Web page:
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The Motley Fool’s Statement on Recent SEC Actions

By Motley Fool Staff - Updated Apr 12, 2017 at 9:30AM

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The Securities and Exchange Commission (SEC for short) is charging a number of people and businesses with participating in a secret scheme to write paid articles to make certain publicly traded companies look good. Being paid to promote a company is legal (believe it or not), but failing to disclose it is not.

Regardless, here at The Motley Fool, we believe that receiving compensation to promote a company is unethical. Our mission is to help the world invest, better – and that means going above and beyond what is merely legal. As a company, we have never accepted payment to make a stock look good. And our Code of Foolish Conduct has explicitly banned employees and freelance/contract writers from accepting compensation for their work outside of what our company pays them, since at least 1997 (when we got sophisticated enough to have a Code of Foolish Conduct). 

Here's why this is important

The internet is full of bad stock information. That's compounded when people work together to intentionally mislead investors. While we have always sought to educate and enrich our readers and the wider world, as a private business we are limited in what we can do to prevent or catch misconduct.

So we are glad to see the SEC act decisively to safeguard investors from bad actors. Yesterday's action should be cheered by all investors and all companies who have investors' best interests at heart.

One of the writers named in the complaint freelanced for The Motley Fool in addition to a number of other sites. (We ended our relationship with him over unrelated matters in 2014.) Like all of our writers, he was required to abide by our Code of Foolish Conduct – and we do not have the ability to know whether contributors are secretly taking payments to influence their coverage. The kind of people who will do that are also the kind of people who will lie about whether they're following the rules. We can't demand access to their bank accounts.

Fortunately, the SEC can (once they go through the appropriate channels.) So we look forward to the successful conclusion of the SEC's investigation and hope that they will serve investors' interests.

Our commitment to you

You give us your time and your trust. (Some of you even give us money as premium subscribers!) We work every day to be worthy of that.

That's why the facts below are so important.

  • The Motley Fool (along with the other websites mentioned by the SEC) is not accused of any wrongdoing in the SEC complaint. And to our knowledge, we aren't a target of any investigation.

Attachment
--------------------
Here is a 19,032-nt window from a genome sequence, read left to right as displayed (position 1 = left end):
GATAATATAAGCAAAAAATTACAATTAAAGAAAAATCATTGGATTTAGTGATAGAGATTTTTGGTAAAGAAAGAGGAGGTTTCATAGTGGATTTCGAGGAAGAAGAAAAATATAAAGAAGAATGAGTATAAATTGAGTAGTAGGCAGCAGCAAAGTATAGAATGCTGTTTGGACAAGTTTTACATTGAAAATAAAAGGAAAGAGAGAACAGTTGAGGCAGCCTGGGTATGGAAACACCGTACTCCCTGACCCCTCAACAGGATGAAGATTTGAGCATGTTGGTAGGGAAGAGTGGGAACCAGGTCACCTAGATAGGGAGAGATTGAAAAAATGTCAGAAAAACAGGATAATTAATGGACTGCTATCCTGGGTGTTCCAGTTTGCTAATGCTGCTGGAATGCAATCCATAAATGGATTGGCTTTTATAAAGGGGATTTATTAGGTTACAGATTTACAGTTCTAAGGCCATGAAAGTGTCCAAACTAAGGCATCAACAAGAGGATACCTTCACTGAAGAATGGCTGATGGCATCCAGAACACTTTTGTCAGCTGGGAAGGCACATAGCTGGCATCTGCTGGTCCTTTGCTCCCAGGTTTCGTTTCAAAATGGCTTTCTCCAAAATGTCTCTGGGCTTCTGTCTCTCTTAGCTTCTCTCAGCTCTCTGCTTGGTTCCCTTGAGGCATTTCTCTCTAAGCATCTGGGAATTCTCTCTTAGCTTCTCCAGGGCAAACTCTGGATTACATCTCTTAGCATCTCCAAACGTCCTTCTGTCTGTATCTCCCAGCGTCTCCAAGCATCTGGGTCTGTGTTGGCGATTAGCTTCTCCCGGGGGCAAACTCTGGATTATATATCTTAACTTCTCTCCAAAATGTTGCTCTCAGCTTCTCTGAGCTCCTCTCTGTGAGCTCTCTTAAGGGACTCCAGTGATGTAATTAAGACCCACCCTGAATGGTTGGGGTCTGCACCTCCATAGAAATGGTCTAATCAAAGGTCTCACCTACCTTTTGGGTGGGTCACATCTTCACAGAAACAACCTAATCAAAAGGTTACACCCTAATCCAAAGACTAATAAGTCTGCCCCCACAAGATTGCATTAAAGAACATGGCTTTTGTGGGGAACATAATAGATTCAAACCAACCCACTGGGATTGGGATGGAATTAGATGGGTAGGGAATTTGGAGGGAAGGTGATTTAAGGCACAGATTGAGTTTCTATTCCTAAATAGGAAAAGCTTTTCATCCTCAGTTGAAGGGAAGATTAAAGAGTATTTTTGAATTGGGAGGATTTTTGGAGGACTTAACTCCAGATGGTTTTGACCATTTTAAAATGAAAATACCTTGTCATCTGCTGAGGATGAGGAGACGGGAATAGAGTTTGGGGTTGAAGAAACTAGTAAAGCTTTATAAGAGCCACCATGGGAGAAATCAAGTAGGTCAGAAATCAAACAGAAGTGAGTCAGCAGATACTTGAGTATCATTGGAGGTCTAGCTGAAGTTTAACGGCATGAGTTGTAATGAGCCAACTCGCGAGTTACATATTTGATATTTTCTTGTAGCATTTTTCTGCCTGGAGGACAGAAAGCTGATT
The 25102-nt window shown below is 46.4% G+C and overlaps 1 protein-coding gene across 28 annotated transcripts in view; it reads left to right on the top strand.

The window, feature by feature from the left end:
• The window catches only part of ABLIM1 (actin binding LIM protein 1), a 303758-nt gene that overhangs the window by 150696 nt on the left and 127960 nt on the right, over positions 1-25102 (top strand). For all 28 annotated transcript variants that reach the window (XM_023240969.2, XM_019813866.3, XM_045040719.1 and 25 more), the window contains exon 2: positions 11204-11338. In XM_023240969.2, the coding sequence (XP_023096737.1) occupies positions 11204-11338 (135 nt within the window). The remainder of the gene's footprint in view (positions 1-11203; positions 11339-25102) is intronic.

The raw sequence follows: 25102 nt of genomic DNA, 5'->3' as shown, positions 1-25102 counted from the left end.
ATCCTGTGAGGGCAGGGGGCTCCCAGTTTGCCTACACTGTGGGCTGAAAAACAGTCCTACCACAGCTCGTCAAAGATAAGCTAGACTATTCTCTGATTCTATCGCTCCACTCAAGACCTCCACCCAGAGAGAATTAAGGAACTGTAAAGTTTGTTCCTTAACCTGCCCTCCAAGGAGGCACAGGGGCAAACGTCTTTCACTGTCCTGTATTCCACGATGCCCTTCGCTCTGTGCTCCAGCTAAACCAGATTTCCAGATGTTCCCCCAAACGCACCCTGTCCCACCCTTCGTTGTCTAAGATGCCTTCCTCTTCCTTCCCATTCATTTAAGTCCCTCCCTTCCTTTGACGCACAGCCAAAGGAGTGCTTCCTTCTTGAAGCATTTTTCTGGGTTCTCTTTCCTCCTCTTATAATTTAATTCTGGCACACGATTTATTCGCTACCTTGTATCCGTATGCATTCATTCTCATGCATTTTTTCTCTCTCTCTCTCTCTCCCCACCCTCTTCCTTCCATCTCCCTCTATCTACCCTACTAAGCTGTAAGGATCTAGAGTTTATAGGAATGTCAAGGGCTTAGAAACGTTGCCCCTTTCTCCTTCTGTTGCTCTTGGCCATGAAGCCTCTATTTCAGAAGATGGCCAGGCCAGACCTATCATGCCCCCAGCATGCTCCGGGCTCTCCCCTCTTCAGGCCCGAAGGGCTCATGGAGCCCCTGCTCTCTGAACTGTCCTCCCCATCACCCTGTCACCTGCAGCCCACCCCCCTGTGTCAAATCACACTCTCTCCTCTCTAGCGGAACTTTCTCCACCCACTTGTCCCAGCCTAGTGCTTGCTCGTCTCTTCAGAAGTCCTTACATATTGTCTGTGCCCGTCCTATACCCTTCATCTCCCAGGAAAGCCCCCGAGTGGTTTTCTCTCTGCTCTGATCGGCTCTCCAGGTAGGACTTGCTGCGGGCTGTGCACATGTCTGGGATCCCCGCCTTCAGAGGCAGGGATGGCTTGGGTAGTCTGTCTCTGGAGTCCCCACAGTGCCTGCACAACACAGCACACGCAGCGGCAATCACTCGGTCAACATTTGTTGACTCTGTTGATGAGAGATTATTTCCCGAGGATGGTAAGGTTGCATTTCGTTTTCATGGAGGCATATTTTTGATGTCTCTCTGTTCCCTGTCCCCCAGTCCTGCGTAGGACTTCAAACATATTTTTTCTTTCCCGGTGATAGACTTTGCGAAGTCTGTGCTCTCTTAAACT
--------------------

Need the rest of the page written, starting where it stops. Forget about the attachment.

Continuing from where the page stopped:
• This freelancer was not involved in our premium services, so there was never any influence on our stock picks.
  • Out of an abundance of caution, we have removed all articles on Fool.com written by the accused freelancer. Accusations this serious cast suspicion on his entire body of work, so we are decisively acting to safeguard our readers from any other potential issues. The same logic applies to all articles written about the companies named in the SEC's complaint, and we are working to remove any content about them as well.

The Motley Fool has consistently stood against this kind of alleged stock-pumping scheme (and we're not big fans of penny stocks either). So here's what we will continue to do:

We will continue using our core values as the north star to guide our business decisions. We believe that our business prospers when our readers and members prosper. We strive to treat all of our stakeholders as we would members of our family, a "golden rule" mentality that we use to guide all of our business decisions.

We will continue our rigorous work to provide investors with the best stock coverage anywhere. That means accurate information, thoughtful analysis, and insightful commentary – all written in plain language anyone can understand.

We will continue to advocate for investors. We have pushed for a number of investor-friendly transparency initiatives throughout our 23-year history. In fact, former SEC Chairman Arthur Levitt once called The Motley Fool "as close to being an effective investor advocate as any organization in America."

For us, these values are non-negotiable. That's how we can help the world invest, better.

Press inquiries should be directed to Alison Southwick (asouthwick@fool.com).

The Motley Fool has a disclosure policy.

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